3. ^ Stuart, Godofredo U. "The Philippine Jeepney: The Undisputed King of the Road". StuartXChange. The Philippines. Retrieved 13 May 2016. 
  4. ^ Mercado 1994.
  5. ^ Otsuka, Kikuchi & Hayami 1986.
  6. ^ "History of the Philippine Jeepney". 12 April 2012. Retrieved 10 October 2014. 
  7. ^ Nicosia, Philip (31 July 2007). "Unique Jeepney Experience". Great Offers4u. India. Retrieved 14 May 2016. 
  8. ^ Ronda, Rainier Allan (20 August 2003). "Pinoy jeepney to invade Papua New Guinea soon". The Philippine Star. Retrieved 15 July 2017. 
  9. ^ "PNG eyes 'Jeepneys' for its transport". Gulf News. 20 August 2003. Retrieved 15 July 2017. 
  10. ^ a b Vanzi, Sol Jose (1 March 2004). "The good news: RP exports jeepneys". News Flash. Retrieved 15 July 2017. 
  11. ^ Bulatlat 2005.
  12. ^ Philippine Daily Inquirer 2014.
  13. ^ Manila Bulletin 2014.
  14. ^ Sun Star Cebu 2013.
  15. ^ Periabras, Rosalie C. (5 August 2015). "DOTC, PUJ operators tackle jeepney modernization". The Manila Times. Retrieved 26 April 2016. 
  16. ^ Badilla, Nielson S. (31 January 2016). "Groups to protest jeepney phaseout". The Manila Times. Retrieved 26 April 2016.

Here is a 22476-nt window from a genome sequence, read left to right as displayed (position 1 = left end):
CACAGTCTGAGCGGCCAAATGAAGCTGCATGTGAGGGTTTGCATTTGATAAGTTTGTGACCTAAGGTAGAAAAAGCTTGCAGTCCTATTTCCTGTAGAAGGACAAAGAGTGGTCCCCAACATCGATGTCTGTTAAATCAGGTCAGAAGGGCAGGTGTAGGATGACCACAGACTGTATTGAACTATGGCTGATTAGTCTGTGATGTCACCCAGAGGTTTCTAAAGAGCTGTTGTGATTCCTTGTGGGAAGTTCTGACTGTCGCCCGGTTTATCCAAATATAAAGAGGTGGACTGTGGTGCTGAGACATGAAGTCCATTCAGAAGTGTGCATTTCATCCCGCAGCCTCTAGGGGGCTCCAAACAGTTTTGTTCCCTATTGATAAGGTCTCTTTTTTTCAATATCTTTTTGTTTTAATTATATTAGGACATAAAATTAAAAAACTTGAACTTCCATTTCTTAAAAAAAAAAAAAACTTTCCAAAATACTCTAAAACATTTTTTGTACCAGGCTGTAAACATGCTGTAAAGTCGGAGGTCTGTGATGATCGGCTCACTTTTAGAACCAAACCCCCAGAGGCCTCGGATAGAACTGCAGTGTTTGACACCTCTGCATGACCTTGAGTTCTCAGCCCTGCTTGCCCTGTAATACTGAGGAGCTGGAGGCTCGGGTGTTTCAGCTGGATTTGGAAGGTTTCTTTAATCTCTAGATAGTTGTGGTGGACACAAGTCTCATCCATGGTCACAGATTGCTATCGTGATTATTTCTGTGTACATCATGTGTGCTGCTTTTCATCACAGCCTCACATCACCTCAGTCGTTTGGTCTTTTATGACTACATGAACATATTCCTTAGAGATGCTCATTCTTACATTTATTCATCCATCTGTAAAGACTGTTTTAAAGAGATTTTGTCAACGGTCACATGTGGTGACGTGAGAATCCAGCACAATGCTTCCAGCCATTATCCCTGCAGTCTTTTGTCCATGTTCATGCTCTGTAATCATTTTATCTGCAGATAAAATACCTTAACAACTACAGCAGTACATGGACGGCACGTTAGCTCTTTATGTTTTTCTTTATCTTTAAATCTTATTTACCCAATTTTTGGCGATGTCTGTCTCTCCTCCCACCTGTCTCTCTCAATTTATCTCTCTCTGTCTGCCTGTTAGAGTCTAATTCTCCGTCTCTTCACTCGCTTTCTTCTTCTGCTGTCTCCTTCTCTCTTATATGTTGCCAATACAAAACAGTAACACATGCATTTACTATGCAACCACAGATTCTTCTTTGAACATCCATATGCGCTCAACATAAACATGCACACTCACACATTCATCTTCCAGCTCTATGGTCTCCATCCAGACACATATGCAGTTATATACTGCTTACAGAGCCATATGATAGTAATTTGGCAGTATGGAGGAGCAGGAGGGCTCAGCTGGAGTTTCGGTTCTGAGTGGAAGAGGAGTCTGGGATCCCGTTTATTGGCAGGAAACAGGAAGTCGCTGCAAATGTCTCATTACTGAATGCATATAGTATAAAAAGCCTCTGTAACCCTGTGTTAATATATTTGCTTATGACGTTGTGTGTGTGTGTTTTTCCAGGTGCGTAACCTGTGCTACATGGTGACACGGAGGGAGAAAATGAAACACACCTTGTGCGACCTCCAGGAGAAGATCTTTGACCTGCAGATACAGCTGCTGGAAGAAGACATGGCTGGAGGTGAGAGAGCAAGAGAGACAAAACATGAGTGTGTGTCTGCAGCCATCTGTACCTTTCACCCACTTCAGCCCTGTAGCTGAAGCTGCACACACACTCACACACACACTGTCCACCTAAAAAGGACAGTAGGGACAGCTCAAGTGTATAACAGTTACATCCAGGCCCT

17. ^ De Vera, Ellalyn (17 April 2016). "LTFRB urged to shelve planned phaseout of traditional jeepneys". Manila Bulletin. Retrieved 26 April 2016. 
  18. ^ Manila Times 2008.
  19. ^ Lindsay, Greg (5 May 2016). "Can The World's Worst Traffic Problem Be Solved?". Popular Mechanics. US. Retrieved 13 May 2016. 
  20. ^ Philippine Daily Inquirer 2010.
  21. ^ Philippine Daily Inquirer 2008.
  22. ^ Philippine Daily Inquirer 2012.
  23. ^ "BBC Two Programmes - Toughest place to be a... Bus Driver". BBC UK.

SourcesEdit

  • Otsuka, Keijiro; Kikuchi, Masao; Hayami, Yujiro (January 1986). "Community and Market in Contract Choice: The Jeepney in the Philippines". Economic Development and Cultural Change. 34 (2): 279–298. JSTOR 1153851. doi:10.1086/451528. (Subscription required (help)). 

External linksEdit